Affordable Projectors for Non-Dedicated Home Theater Rooms - Mitsubishi HC5500 & Elite Cinema Screen


In Use

I fed the HC5500 a variety of program material, including DVD sourced from my Oppo DV-980H player, and high-definition material from both disc and cable TV. My subjective impression was that the Mitsubishi put out a somewhat brighter image that the Sanyo PLV-Z2000, but with slightly less detail than the Sanyo. I would guess that is a function of ANSI contrast.

Batman Begins is a popular demo disc, especially the training scene with Liam Neeson and Christian Bale fencing on a sheet of thin, cracking ice. The Mitsubishi’s image was quite bright, with colors that seemed reasonably life-like (although it seemed slightly oversaturated with user-level calibration). Television HD (1080i) was deinterlaced by the Mitsubishi without obvious artifacts, and programming that lacked quick panning action (like The Late Show with David Letterman) looked especially sharp. NFL football in HD had occasional problems with fast-moving images, but this is more an issue with LCD technology in general than anything specific to the HC5500. Overall, the HC5500 put out a bright, pleasing image similar to that of the Sanyo.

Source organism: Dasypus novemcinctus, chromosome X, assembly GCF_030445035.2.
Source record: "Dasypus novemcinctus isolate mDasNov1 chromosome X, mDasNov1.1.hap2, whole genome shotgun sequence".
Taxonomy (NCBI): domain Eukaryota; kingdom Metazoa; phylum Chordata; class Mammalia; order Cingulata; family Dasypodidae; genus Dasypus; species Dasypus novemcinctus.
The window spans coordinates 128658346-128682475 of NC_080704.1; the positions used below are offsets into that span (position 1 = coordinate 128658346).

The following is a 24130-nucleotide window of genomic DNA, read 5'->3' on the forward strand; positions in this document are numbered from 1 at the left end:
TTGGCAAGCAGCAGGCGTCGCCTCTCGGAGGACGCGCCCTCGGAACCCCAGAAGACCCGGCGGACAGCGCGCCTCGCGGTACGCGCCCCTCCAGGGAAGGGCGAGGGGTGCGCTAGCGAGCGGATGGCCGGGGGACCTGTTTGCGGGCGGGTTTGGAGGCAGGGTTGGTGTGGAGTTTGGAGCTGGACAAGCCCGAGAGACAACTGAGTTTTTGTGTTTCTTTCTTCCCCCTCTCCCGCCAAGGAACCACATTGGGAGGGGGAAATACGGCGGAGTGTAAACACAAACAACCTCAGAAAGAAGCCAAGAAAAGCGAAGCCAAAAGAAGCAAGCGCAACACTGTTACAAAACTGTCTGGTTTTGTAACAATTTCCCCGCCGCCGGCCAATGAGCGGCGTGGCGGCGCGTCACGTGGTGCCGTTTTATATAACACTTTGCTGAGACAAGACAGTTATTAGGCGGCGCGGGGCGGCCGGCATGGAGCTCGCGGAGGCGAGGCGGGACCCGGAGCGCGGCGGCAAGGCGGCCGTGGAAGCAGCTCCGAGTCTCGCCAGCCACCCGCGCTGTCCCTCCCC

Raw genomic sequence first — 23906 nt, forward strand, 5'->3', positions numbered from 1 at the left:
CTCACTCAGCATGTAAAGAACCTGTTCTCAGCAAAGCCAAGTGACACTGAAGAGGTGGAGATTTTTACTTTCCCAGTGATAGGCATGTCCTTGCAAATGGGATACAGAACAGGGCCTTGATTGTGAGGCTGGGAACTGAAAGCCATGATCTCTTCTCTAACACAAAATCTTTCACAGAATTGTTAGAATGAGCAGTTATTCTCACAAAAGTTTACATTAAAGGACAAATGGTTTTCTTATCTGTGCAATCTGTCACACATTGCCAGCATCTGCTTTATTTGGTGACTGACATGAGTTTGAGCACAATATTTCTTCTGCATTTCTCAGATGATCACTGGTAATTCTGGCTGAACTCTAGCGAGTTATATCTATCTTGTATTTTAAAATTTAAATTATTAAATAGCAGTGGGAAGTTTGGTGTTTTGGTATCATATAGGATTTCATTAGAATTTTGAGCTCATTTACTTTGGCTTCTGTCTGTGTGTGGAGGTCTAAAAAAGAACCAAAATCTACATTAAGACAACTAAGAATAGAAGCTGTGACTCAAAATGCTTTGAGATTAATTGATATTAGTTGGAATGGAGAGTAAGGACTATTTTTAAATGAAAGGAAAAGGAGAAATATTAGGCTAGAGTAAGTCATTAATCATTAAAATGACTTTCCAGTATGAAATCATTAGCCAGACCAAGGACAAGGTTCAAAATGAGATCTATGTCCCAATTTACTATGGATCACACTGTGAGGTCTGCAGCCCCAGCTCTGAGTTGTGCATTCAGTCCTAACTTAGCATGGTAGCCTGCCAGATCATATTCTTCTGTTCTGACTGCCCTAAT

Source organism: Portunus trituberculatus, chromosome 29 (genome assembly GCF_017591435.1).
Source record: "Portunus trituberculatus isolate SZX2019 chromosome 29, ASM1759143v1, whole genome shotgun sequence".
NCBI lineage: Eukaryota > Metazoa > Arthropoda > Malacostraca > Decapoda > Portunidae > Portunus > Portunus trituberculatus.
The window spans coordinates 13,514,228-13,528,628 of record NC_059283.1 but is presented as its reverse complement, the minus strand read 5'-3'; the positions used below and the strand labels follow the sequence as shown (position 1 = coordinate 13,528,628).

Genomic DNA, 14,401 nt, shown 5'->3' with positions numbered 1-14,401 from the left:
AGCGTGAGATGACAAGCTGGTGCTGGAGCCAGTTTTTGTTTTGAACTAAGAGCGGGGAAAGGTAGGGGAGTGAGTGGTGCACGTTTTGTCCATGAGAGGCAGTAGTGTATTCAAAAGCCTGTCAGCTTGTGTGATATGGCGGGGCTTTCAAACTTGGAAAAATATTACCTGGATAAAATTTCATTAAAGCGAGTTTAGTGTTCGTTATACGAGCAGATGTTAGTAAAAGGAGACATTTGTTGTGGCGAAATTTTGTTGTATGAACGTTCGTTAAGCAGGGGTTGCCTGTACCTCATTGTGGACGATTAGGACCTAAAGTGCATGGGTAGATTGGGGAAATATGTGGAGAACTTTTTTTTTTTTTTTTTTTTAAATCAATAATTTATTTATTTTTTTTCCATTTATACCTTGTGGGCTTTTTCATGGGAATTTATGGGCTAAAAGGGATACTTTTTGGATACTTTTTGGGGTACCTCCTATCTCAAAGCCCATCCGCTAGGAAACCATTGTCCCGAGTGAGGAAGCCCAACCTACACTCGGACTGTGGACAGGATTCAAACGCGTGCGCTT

The Elite ezCinema Plus screen was a real treat, taking nothing away from the picture. Off-axis viewing was very good, with no obvious hot-spotting or loss of contrast. Despite lifting and lowering the screen many times over the review period, it never showed signs of wrinkling or uneven, wavy surfaces. The Elite Screens ezCinema Plus screen is a wonderful solution for those interested in front projection, but either cannot or don’t want to permanently install a ceiling or wall-mounted screen.